• Multiple vehicles are allowed to enter one street in one direction, being initially assigned a lane number from 1 to N.
      • Upon exiting from the other end of the street, these vehicles can be found to have magically switched lane assignments.
      • For simplicity, the simulation will not look into how that happened.
    • Lane-passing.
    • Parking on the curb, and the occasional slight traffic obstruction it causes.
    • Jaywalking pedestrians

Lane, a one-dimensional position on a curve.

  • Mathematically speaking, the (traversal) position of a vehicle on a lane is a real number between 0 and x, where x is the physical arc-length of the lane (one stretch of a street).
  • While a vehicle is on a lane, it will have an instantaneous velocity, and also an acceleration/deceleration (rate of change of velocity).
    • For simplicity, let's discount rotational mechanics, torque, turning radius, or rollover (accident).
    • The simulation will treat all lane traversals as strictly linear motion as far as the physics is concerned.

Intersection, a complicated Venn diagram of exclusive zones

  • Even with the most simplistic simulation, we must agree that we can't let north-south and east-west traffic flowing at the same time. If it is so, it would not be an at-grade intersection; it would be an overpass or underpass.
  • Below we make the typical assumption of a four-way intersection, i.e. having four ingress (incoming) and four egress (leaving) directions.
  • 4 x 4 makes 16 possible vehicle trajectories. (This includes U-turns.)
  • By using pen-and-paper, one can work out the exclusion rules that allow different combinations of these trajectories to be used at different traffic signals.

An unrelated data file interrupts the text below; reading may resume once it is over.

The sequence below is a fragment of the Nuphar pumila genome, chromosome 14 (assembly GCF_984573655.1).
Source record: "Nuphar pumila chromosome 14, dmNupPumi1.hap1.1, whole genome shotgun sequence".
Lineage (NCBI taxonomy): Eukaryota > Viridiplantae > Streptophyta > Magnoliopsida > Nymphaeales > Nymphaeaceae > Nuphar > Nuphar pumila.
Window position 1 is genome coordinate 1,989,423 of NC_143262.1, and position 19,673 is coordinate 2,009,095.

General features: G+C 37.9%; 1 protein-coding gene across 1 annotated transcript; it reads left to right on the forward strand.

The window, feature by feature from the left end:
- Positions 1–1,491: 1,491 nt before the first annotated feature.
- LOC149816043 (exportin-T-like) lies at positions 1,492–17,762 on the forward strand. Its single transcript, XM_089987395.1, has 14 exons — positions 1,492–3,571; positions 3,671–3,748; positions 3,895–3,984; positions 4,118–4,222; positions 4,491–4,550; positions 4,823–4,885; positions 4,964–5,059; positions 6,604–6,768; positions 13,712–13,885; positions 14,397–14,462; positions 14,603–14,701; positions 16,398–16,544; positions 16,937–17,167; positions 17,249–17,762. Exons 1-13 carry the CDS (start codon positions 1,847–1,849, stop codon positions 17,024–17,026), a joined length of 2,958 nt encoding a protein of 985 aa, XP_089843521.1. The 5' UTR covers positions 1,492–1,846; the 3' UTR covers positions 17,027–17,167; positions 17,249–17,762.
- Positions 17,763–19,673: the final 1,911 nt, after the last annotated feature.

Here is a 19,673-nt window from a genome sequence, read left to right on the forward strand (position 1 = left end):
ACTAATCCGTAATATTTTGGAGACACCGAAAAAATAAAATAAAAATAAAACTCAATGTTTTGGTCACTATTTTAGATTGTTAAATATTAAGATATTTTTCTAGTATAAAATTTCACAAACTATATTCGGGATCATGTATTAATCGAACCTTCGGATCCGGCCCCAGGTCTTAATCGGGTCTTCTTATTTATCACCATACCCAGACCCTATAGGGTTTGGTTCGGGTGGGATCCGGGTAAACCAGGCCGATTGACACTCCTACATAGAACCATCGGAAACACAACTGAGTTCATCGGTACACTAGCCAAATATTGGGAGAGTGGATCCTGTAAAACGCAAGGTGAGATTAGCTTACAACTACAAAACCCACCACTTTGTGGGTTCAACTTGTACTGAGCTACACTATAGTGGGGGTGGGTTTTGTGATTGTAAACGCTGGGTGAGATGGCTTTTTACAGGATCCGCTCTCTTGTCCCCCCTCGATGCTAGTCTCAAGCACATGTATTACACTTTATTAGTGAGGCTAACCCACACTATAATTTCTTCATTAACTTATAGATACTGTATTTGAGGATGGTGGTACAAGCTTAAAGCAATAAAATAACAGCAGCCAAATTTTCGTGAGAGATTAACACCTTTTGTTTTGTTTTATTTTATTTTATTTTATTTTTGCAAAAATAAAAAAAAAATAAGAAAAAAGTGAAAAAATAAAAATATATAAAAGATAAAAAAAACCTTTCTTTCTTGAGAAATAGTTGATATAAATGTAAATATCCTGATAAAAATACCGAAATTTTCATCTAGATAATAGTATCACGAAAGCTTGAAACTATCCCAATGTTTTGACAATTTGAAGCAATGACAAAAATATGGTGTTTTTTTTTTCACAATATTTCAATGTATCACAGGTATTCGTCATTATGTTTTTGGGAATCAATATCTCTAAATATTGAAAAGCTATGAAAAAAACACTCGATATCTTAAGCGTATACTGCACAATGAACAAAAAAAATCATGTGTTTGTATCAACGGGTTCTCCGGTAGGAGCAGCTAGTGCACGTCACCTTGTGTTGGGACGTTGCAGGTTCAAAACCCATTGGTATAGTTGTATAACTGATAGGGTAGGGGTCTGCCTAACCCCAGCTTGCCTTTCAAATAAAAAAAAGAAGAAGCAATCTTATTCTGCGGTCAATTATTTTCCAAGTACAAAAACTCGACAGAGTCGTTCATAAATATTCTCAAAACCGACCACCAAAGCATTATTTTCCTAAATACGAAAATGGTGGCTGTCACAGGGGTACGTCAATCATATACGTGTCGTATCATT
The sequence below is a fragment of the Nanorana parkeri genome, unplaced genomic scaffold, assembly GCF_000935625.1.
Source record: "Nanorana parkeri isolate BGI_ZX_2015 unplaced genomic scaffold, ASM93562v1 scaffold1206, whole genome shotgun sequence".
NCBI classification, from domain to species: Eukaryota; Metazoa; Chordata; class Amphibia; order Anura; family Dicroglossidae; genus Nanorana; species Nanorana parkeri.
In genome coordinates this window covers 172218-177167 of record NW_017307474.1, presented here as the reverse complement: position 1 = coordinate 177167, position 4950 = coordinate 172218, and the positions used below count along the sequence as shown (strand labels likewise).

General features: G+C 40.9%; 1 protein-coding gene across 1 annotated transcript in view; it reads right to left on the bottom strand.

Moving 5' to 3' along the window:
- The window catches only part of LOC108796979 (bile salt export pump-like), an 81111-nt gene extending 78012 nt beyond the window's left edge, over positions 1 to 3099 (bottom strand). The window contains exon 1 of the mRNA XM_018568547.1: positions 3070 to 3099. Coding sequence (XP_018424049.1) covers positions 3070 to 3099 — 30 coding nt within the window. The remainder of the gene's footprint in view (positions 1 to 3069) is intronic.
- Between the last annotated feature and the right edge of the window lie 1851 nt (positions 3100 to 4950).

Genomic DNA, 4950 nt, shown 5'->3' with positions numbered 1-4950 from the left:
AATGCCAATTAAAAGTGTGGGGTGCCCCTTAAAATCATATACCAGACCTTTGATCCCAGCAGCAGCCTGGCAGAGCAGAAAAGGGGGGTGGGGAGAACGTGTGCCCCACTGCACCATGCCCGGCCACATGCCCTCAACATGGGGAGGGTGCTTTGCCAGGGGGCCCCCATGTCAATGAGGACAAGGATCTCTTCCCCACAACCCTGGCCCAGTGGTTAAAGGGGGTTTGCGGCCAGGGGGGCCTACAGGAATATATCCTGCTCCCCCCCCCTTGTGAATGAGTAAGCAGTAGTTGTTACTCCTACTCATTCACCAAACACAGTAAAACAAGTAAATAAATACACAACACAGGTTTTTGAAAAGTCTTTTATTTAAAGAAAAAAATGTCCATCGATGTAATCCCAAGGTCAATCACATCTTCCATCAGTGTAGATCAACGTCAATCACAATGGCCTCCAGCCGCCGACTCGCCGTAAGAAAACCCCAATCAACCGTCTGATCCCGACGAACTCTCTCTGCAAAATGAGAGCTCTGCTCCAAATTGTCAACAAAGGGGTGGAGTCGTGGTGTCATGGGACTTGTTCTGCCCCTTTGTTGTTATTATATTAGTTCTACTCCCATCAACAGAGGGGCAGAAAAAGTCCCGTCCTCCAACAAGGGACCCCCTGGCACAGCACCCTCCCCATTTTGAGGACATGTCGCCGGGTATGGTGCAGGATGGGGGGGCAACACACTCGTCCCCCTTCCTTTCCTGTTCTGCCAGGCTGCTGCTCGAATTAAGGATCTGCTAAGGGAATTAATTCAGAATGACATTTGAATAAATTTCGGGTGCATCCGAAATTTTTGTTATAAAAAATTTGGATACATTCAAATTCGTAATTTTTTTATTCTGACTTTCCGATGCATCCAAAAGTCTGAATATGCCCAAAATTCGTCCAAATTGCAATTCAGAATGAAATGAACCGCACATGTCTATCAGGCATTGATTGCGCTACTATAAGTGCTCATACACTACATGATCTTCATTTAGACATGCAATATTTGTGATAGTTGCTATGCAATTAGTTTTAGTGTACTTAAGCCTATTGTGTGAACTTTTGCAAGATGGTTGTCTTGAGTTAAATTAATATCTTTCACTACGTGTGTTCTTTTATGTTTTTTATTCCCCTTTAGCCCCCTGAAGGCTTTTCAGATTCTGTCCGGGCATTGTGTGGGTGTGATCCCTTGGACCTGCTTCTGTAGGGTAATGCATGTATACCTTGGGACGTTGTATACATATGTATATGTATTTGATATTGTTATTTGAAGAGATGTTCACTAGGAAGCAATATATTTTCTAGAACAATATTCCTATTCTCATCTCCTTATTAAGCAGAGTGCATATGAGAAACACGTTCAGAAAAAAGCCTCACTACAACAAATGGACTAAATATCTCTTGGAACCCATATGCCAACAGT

• A vehicle entering the intersection will have a velocity
  • Each trajectory takes a certain amount of time to traverse given a velocity. Work backwards and one can get a fake "length" value.
    • It is common knowledge that a vehicle must slow down upon entering an intersection and return to normal speed upon exiting, but for sake of simplicity it will be omitted from simulation.

How do I run a simulation, with many agents, with time, and with many different lengths and velocities?

Two ideas come to my mind.

  • Finite, fixed time-steps. Say, by the second.

    • At the current timestamp, calculate where each vehicle will be (position, velocity and acceleration/deceleration), and what the vehicle's steering and gas pedal behaviors will be (based on each agent's received stimuli)
  • Event-based time simulation.

    • For each agent, one would forecast the next future timestamp at which one has to re-examine the agent's whereabouts and responses. Store this future timestamp ("event") in a priority queue.
    • After forecasting future events from all agents, the agent with the nearest timestamp will be processed. The vehicles surrounding the agent will also have their status updated. If all calculations work out to be correct (no conflicts), the global simulation timestamp is updated, and the next future timestamp will be picked from the queue and processed.
  • Great collection of ideas! Thanks! With entity I ment the elements of the model - so if streets, edges or both should be part of the class diagramm. – seb-mtl Dec 22 '14 at 12:16

Not the answer you're looking for? Browse other questions tagged or ask your own question.